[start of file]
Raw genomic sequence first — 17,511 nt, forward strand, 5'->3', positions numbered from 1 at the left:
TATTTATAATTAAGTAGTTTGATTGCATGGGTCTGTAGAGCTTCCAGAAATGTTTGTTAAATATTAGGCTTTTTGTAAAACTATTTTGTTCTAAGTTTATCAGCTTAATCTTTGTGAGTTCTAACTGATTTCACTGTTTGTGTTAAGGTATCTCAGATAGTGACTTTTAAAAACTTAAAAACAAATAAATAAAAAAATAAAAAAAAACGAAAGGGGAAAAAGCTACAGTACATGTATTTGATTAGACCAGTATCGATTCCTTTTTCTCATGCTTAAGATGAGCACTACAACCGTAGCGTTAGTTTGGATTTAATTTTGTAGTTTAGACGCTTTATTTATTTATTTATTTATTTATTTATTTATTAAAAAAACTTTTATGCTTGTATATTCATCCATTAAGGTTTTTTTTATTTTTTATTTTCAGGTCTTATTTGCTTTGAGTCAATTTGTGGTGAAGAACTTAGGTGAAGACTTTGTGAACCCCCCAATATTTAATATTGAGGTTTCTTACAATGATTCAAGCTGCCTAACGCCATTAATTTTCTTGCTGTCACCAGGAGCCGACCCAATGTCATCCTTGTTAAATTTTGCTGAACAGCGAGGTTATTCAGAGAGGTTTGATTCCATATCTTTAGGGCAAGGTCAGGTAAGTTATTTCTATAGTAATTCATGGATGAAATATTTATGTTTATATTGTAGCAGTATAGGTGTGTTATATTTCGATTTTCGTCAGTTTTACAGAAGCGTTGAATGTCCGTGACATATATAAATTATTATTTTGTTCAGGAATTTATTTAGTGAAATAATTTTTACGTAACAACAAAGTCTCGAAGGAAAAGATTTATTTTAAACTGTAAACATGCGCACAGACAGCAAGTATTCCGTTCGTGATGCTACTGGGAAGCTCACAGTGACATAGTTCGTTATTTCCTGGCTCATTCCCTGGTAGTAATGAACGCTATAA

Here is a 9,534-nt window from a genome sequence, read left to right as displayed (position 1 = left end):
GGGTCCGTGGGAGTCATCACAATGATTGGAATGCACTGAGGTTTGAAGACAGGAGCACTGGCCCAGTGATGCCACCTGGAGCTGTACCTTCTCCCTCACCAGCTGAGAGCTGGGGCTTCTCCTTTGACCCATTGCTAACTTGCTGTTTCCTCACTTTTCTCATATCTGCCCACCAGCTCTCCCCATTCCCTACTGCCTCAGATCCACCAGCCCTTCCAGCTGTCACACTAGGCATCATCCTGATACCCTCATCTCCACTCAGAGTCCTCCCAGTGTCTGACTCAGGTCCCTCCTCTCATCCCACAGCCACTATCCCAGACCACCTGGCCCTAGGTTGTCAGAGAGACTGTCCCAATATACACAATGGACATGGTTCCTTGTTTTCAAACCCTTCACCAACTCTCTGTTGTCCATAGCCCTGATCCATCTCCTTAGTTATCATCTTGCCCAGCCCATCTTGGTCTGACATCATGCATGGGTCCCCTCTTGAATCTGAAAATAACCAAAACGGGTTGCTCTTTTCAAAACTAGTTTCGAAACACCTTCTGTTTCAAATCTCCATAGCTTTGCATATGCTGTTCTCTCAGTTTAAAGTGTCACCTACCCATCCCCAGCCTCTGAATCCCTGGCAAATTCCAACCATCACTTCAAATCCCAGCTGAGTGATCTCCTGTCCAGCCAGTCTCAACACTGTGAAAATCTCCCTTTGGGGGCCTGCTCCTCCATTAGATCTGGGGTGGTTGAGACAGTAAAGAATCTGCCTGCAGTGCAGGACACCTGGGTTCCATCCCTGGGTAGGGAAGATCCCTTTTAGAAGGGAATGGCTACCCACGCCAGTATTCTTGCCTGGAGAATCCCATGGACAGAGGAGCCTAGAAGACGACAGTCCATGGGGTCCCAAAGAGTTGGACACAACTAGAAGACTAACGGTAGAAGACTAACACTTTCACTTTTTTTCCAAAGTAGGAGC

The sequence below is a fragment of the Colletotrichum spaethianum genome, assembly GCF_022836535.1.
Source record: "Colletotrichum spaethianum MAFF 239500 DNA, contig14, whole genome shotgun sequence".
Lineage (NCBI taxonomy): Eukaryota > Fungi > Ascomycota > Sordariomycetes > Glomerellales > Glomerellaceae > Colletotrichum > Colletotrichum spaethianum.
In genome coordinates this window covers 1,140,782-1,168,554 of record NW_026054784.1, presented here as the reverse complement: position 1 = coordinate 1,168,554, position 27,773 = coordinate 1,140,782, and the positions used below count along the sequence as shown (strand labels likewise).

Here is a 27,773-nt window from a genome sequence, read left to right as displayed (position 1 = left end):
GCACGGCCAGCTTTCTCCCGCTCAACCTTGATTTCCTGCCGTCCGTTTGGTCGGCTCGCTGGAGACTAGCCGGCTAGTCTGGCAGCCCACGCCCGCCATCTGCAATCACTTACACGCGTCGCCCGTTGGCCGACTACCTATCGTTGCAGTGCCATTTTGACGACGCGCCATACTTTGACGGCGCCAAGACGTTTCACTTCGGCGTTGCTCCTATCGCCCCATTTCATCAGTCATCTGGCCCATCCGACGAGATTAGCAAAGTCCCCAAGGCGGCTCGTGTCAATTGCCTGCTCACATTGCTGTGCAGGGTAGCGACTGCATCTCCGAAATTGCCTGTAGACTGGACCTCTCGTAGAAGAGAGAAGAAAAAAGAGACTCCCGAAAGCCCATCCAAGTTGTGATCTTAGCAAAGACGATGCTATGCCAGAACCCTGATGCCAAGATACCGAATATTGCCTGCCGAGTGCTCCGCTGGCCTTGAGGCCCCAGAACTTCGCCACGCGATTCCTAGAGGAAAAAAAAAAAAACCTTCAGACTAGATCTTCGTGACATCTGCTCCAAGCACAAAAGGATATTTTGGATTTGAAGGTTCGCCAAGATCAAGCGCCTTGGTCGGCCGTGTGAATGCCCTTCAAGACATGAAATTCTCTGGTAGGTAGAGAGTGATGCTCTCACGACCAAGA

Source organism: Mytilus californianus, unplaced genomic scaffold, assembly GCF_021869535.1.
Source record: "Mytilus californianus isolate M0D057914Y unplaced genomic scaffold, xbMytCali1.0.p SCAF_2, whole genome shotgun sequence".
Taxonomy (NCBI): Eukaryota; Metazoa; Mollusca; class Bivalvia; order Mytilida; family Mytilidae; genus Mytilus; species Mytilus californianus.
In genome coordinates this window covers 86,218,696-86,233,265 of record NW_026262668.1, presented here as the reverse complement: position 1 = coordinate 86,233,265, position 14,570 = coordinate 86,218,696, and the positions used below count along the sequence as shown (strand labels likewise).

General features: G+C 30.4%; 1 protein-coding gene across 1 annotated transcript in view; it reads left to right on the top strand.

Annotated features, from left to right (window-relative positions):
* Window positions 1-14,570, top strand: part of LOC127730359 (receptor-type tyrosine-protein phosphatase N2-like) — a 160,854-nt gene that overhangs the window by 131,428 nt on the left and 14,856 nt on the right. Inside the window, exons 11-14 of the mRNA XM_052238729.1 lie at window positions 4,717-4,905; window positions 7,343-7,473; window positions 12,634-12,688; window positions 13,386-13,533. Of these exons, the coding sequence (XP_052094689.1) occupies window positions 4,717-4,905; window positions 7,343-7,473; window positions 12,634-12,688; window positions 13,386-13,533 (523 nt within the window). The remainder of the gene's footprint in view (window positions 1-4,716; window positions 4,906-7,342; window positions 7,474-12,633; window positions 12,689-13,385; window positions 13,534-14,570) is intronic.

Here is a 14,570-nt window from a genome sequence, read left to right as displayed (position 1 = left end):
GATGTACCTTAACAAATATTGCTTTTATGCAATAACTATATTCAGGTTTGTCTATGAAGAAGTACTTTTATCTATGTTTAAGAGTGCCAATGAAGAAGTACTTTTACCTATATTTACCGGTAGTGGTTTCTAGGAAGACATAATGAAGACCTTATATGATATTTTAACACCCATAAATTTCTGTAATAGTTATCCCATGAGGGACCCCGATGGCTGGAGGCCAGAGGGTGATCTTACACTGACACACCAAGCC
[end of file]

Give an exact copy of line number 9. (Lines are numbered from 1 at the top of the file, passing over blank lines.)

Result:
Here is a 27,773-nt window from a genome sequence, read left to right as displayed (position 1 = left end):